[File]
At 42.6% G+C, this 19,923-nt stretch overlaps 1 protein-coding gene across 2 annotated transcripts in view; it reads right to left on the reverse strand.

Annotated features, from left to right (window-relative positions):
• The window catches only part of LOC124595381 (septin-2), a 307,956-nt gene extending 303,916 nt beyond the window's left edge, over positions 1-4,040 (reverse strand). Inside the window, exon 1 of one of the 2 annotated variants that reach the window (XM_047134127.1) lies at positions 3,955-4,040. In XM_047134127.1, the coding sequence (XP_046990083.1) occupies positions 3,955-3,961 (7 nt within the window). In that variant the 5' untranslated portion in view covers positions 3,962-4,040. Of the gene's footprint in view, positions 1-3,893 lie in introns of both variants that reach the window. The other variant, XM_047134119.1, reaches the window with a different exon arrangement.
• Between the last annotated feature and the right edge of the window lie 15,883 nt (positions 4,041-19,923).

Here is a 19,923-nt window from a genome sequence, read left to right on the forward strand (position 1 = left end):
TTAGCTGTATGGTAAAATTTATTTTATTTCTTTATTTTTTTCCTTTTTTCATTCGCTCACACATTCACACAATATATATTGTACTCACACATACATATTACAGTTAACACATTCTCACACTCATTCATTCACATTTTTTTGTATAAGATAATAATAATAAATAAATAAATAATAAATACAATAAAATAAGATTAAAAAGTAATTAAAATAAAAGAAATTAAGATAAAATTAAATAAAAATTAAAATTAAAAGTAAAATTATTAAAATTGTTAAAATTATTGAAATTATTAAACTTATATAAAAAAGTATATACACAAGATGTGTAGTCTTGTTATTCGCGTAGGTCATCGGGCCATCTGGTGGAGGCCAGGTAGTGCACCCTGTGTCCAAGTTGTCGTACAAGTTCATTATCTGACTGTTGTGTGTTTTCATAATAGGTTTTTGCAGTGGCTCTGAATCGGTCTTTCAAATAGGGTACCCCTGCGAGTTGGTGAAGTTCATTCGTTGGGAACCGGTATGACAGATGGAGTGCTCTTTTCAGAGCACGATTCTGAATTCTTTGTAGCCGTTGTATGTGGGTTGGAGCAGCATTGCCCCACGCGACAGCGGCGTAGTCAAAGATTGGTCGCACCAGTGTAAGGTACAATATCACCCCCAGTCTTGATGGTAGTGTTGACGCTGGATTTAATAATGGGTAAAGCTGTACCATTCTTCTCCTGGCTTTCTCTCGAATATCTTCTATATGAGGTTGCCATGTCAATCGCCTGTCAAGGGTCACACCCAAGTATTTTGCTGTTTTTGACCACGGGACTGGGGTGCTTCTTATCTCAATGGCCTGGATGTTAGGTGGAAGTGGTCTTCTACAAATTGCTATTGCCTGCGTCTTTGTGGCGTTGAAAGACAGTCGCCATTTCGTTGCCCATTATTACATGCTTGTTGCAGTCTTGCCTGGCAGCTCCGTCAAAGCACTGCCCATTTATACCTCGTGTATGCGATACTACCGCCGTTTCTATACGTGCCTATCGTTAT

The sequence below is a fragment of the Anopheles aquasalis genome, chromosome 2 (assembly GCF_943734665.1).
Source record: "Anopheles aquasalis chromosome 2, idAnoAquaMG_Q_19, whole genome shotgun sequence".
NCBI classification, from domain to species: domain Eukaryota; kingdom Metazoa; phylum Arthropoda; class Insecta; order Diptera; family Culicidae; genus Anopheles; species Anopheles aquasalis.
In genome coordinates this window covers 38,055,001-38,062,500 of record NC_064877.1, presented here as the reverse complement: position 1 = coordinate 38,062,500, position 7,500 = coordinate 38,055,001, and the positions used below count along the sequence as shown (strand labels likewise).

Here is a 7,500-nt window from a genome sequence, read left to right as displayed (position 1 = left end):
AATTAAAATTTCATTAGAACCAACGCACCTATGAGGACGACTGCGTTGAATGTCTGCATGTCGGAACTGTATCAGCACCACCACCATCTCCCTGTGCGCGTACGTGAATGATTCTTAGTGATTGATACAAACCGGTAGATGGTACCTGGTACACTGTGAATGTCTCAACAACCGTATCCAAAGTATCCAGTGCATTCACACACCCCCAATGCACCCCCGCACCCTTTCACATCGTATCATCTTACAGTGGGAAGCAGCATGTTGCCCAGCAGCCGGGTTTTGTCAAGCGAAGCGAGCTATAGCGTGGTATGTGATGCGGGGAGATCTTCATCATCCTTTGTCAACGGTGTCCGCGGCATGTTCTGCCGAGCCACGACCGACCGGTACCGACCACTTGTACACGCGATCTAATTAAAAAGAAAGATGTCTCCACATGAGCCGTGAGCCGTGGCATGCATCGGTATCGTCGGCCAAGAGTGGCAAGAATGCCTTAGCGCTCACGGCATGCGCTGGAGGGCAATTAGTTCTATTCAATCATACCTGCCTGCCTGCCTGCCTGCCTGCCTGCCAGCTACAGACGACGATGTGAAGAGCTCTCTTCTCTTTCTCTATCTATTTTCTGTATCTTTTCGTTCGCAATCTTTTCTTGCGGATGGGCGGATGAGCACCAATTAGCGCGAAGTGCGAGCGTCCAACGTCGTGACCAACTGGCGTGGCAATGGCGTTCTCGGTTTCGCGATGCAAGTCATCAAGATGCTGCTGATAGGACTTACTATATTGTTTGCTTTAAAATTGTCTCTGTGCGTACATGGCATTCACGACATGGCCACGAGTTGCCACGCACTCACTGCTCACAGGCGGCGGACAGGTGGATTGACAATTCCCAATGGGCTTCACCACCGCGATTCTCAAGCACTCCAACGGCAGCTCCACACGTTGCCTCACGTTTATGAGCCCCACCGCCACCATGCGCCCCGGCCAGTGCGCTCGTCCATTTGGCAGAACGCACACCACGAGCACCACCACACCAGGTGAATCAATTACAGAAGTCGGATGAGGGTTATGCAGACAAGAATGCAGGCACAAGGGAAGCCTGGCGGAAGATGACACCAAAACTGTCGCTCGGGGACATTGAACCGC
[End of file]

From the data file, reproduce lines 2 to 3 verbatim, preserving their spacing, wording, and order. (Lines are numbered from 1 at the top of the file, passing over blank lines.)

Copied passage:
Annotated features, from left to right (window-relative positions):
• The window catches only part of LOC124595381 (septin-2), a 307,956-nt gene extending 303,916 nt beyond the window's left edge, over positions 1-4,040 (reverse strand). Inside the window, exon 1 of one of the 2 annotated variants that reach the window (XM_047134127.1) lies at positions 3,955-4,040. In XM_047134127.1, the coding sequence (XP_046990083.1) occupies positions 3,955-3,961 (7 nt within the window). In that variant the 5' untranslated portion in view covers positions 3,962-4,040. Of the gene's footprint in view, positions 1-3,893 lie in introns of both variants that reach the window. The other variant, XM_047134119.1, reaches the window with a different exon arrangement.